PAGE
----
Obj. 3: Support additional testing of carbon (C) isotopic signature as indicator for N use efficiency (NUE) to be used as a marker for N response as well as water use in breeding programs.
There were significant differences in flag leaf ?13C amongst varieties and as expected, there was a significant effect of N availability on flag leaf ?13C. Interestingly, we could note a decrease in flag leaf ?13C under higher N level, whereas we had previously noted an increased in grain ?13C under high N level. Flag leaf level ?13C is an integrative measure that is a good indicator of water use efficiency as it links to stomatal conductance, but it is also affected by mesophyll conductance, which links to the leaf structure and rubisco capacity. Interestingly, they were significant differences in SLA amongst varieties tested at anthesis and the flag leaf ?13C tended to negatively correlate with SLA. Overall, our data suggest that investigating the link between leaf or grain ?13C is valuable and may provide some further information on the nitrogen partitioning and use in wheat plants grown under different N levels.
Exploitation Route The findings from IP Pragmatics were summarised into a report that was included in a Follow-on Funding application that has now been submitted to BBRSC.
Sectors Agriculture, Food and Drink,Environment

Description Weed infestation is major issue threatening crop production in the UK, yield can be decreased by as much as 45% in the absence of herbicides application. Cultural methods such as tilling and application of a selection of herbicides have kept weed infestation under check. However, current practices are not sustainable as herbicides applications are costly to the farmers and can have negative environmental effects. These have already lead to environmental agencies to ban the use of some of these compounds. In addition, many weeds are developing resistance to herbicides and very few new compounds are coming to the market. New solutions, that are compatible with sustainable crop production, are needed to ensure that crop yields are protected from weed infestation. Selecting crop varieties that are more tolerant to the presence of weeds or that can suppress weed growth may provide a partial solution. We have developed a phenotypic system that provide information on crop response to the presence of weeds. However, it was difficult to know whether there would be broad interest in this approach in the agritech industry. As part of the pathfinder entitled 'Exploiting wheat response to blackgrass at small scale to predict tolerance in the field - a platform for plant breeders and agronomists', IP Pragmatics conducted a survey of the IP landscape concerning the selection of crops for tolerance and suppression of weed, including a thorough patent search. They also performed a market assessment for the technology in the plant breeding and broader agritech sector. Through their investigation and discussion with key members of the agritech industry, they have identified potential collaborators for the future development of our idea. IP Pragmatics have also advised us on the feasibility and most appropriate route to commercialisation. The findings from IP Pragmatics were summarised into a report that was included in a Follow-on Funding application that has now been submitted to BBRSC.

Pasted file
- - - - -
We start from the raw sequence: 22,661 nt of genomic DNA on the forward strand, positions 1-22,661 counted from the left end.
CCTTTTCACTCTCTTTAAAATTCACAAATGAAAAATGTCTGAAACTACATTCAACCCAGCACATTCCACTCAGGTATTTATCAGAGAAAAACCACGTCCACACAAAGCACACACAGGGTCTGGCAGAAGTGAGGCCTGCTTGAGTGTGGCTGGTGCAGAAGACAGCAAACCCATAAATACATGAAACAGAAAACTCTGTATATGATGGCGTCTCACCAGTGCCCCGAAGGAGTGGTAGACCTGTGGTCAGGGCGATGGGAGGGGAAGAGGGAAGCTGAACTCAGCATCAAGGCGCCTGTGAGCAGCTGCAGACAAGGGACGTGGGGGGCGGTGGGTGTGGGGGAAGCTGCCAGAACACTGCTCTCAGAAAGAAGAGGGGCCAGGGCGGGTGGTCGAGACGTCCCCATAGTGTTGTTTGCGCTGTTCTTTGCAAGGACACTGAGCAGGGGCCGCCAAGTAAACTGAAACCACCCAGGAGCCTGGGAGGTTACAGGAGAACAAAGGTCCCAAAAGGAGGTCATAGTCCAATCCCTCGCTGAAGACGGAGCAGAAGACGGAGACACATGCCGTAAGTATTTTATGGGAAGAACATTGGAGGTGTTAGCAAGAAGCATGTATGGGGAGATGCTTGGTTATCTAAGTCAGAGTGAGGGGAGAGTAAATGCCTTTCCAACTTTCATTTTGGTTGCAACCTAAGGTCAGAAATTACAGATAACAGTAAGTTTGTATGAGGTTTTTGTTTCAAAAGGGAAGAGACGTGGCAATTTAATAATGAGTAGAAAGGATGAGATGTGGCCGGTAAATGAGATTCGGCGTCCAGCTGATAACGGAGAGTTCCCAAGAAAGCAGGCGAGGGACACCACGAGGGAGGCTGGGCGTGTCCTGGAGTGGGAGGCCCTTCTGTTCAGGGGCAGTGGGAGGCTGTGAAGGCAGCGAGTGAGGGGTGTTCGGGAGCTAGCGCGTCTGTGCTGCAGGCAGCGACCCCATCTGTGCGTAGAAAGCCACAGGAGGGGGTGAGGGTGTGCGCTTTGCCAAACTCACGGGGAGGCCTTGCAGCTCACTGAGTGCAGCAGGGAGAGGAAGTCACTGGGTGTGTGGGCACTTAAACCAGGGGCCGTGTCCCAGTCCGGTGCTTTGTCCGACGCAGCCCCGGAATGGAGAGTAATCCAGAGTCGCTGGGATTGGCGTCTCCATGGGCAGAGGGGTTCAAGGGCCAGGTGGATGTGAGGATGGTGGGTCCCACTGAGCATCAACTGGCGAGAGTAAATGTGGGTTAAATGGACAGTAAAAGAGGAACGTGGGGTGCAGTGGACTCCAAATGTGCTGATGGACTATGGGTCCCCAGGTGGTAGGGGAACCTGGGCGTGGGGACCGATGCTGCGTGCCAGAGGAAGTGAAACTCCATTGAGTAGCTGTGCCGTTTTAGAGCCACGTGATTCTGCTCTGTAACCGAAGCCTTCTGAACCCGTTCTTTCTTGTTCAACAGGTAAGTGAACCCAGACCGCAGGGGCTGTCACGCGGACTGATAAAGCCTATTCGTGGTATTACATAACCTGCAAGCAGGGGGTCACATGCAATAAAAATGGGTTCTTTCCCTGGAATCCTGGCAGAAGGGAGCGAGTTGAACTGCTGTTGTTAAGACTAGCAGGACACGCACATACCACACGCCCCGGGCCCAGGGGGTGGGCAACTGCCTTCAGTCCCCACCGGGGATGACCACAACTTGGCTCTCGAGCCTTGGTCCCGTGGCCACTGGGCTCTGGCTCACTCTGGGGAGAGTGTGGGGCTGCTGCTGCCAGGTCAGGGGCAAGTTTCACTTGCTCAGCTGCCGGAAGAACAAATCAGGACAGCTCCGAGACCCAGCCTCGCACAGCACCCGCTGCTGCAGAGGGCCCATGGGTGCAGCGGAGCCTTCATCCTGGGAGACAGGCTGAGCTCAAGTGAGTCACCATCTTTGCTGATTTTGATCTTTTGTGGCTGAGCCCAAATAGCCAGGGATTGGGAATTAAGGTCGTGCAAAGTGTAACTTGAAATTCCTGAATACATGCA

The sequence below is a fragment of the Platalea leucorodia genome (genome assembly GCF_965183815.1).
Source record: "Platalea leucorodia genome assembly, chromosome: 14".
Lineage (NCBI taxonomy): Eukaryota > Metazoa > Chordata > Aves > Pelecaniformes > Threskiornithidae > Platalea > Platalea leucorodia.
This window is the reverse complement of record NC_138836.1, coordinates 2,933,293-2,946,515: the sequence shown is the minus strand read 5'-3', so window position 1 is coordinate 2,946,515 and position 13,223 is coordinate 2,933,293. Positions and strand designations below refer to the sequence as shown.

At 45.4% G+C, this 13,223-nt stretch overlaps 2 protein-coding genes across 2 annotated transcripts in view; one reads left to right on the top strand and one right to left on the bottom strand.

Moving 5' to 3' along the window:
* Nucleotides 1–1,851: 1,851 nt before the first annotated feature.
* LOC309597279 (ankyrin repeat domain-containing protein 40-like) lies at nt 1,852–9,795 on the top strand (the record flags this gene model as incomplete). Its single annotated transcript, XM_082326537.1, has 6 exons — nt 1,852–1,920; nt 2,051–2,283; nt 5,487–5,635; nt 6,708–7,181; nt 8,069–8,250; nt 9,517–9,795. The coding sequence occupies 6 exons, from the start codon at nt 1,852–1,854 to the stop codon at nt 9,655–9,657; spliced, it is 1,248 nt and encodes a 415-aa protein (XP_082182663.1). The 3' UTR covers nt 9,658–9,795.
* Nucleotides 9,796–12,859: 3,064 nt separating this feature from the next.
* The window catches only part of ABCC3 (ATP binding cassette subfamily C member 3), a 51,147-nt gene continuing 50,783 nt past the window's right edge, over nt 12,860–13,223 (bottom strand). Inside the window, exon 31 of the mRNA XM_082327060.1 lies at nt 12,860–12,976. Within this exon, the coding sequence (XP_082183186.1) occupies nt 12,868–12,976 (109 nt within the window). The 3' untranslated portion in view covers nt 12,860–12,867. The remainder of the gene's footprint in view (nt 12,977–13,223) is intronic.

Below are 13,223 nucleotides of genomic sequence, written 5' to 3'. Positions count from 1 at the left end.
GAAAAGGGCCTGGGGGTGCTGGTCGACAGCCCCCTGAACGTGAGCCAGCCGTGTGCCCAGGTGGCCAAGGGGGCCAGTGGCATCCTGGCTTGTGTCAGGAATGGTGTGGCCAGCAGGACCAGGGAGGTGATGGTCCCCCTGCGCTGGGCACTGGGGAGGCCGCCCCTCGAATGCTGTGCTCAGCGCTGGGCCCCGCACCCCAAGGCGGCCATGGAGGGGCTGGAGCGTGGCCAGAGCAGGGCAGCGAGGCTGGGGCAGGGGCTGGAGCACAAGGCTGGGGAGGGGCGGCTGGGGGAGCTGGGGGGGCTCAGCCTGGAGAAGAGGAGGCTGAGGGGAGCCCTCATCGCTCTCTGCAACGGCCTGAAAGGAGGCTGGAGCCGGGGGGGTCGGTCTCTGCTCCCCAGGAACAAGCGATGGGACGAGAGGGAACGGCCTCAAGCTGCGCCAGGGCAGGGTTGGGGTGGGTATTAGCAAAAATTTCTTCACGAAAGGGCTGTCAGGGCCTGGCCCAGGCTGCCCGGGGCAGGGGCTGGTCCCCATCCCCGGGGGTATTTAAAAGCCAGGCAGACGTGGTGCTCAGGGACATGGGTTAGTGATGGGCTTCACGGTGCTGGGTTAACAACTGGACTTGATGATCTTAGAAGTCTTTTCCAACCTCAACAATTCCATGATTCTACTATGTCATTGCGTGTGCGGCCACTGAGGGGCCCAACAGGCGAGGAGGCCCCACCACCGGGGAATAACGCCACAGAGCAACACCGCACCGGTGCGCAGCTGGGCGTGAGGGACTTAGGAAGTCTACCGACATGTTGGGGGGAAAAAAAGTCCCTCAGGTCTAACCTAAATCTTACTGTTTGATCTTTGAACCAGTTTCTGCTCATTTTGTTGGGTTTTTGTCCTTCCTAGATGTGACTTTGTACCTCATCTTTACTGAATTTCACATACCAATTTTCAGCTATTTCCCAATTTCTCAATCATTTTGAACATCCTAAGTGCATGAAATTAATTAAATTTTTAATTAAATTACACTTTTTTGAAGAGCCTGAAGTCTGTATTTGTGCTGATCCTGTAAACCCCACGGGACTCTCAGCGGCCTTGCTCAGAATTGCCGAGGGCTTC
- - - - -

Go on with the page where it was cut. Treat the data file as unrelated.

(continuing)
Sector Agriculture, Food and Drink,Environment
Description BBSRC Impact Acceleration Account (RG96069)- Stephanie Swarbreck
Amount £11,525 (GBP)
Funding ID RG96069 
Organisation Biotechnology and Biological Sciences Research Council (BBSRC) 
Sector Public
Country United Kingdom
Start 07/2018 
End 10/2018
Description Farmers visit to our field trials 
Form Of Engagement Activity Participation in an open day or visit at my research institution
Part Of Official Scheme? No
Geographic Reach National
Primary Audience Industry/Business
Results and Impact We organised an information day and visit to our opti-plot field trials that attracted breeders. Representatives of the major breeding companies in the UK (which also have large part of the wheat breeding market in France) visited and this was an opportunities for us to discuss their challenges and also present our approach.
Year(s) Of Engagement Activity 2018
Description Presentation by Stephanie Swarbreck at for Monogram 2018 
Form Of Engagement Activity A talk or presentation
Part Of Official Scheme? No
Geographic Reach National
Primary Audience Professional Practitioners
Results and Impact Presentation title:
'Defining optimal nitrogen use in wheat under a range of nitrogen levels'. The Monogram Network consists of UK based researchers with an active interest in small grain cereal and grass (including the C4 energy grasses) research. Commercial scientists and plant breeders are active members and provide the link between Monogram science and commercial exploitation. Monogram includes both basic and more applied research and its members span disciplines including plant genetics, physiology, pathology, breeding, and bioinformatics. We also have extensive expertise in outreach activities and links with industry.
Year(s) Of Engagement Activity 2018